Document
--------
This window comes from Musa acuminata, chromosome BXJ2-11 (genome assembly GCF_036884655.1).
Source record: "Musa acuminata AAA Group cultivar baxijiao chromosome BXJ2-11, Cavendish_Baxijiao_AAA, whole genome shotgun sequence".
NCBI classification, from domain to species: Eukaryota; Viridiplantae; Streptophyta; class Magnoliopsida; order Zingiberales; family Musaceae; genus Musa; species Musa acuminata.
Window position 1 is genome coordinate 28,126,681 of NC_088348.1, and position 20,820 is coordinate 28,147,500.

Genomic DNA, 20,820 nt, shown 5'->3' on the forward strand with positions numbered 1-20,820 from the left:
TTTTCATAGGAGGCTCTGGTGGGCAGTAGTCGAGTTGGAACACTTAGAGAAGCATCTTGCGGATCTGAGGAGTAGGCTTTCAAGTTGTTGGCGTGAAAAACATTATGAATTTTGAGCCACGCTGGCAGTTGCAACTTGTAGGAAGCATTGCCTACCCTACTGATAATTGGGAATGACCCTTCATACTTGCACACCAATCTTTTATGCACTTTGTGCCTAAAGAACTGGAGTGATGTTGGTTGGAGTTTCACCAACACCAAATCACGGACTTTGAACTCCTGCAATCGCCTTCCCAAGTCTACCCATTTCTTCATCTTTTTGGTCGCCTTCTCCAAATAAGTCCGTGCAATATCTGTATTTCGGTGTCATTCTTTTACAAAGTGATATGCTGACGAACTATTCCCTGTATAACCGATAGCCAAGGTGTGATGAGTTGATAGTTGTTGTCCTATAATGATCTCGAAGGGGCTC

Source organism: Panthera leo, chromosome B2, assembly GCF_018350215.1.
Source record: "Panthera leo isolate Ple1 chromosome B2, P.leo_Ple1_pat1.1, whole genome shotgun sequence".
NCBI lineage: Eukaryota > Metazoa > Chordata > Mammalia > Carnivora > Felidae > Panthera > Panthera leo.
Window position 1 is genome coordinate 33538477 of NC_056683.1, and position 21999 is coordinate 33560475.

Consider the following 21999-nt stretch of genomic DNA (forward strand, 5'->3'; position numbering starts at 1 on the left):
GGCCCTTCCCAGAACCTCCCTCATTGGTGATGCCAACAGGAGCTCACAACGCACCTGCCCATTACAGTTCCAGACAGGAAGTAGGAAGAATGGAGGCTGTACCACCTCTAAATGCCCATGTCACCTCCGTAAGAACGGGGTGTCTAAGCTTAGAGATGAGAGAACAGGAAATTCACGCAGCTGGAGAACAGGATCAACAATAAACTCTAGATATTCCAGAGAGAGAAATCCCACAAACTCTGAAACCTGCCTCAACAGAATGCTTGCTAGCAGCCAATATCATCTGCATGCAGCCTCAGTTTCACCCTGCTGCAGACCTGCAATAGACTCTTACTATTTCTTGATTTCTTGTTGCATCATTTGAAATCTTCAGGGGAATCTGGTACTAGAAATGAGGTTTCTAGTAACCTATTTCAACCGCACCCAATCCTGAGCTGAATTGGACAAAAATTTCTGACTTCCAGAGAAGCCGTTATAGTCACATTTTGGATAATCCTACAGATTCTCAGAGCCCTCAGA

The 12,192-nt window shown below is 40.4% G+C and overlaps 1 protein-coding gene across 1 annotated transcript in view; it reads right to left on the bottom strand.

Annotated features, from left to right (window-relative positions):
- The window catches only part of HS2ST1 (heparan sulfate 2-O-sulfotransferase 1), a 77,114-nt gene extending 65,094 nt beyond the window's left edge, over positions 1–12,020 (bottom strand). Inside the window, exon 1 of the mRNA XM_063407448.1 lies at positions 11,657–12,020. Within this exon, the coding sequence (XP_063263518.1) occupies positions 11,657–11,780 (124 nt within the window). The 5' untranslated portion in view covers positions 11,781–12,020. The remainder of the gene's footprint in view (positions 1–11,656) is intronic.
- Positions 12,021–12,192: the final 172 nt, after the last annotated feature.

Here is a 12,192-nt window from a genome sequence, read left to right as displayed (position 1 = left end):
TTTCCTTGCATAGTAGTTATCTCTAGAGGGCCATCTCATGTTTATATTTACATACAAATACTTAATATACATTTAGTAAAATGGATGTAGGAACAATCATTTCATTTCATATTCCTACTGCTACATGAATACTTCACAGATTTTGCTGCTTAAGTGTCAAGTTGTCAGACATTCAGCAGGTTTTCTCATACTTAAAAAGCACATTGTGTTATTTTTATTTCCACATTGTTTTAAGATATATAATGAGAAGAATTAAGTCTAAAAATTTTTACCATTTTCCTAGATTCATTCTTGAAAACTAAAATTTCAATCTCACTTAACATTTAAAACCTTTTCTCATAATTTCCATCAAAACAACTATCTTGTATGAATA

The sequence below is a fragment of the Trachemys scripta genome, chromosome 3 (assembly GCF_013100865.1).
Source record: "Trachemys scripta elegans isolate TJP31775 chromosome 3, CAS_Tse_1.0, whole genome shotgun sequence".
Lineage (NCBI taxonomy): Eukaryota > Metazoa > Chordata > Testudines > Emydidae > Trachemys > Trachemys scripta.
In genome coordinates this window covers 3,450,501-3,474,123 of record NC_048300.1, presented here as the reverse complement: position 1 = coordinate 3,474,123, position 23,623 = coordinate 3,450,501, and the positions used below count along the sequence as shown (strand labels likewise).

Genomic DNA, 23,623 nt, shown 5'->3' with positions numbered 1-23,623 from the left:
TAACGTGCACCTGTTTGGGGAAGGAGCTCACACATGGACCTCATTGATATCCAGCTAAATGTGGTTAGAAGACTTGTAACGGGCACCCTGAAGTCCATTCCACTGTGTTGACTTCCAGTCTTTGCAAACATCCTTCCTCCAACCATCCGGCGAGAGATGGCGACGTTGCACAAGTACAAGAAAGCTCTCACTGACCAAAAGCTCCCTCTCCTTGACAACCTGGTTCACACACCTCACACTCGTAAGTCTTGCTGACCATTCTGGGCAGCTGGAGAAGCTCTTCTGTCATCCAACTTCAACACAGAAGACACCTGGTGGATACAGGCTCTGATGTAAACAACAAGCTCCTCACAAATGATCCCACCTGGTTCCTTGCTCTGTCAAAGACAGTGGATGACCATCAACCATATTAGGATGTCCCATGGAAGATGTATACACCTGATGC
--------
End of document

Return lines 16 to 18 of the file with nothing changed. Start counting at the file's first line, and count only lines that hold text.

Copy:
- Positions 12,021–12,192: the final 172 nt, after the last annotated feature.

Here is a 12,192-nt window from a genome sequence, read left to right as displayed (position 1 = left end):
TTTCCTTGCATAGTAGTTATCTCTAGAGGGCCATCTCATGTTTATATTTACATACAAATACTTAATATACATTTAGTAAAATGGATGTAGGAACAATCATTTCATTTCATATTCCTACTGCTACATGAATACTTCACAGATTTTGCTGCTTAAGTGTCAAGTTGTCAGACATTCAGCAGGTTTTCTCATACTTAAAAAGCACATTGTGTTATTTTTATTTCCACATTGTTTTAAGATATATAATGAGAAGAATTAAGTCTAAAAATTTTTACCATTTTCCTAGATTCATTCTTGAAAACTAAAATTTCAATCTCACTTAACATTTAAAACCTTTTCTCATAATTTCCATCAAAACAACTATCTTGTATGAATA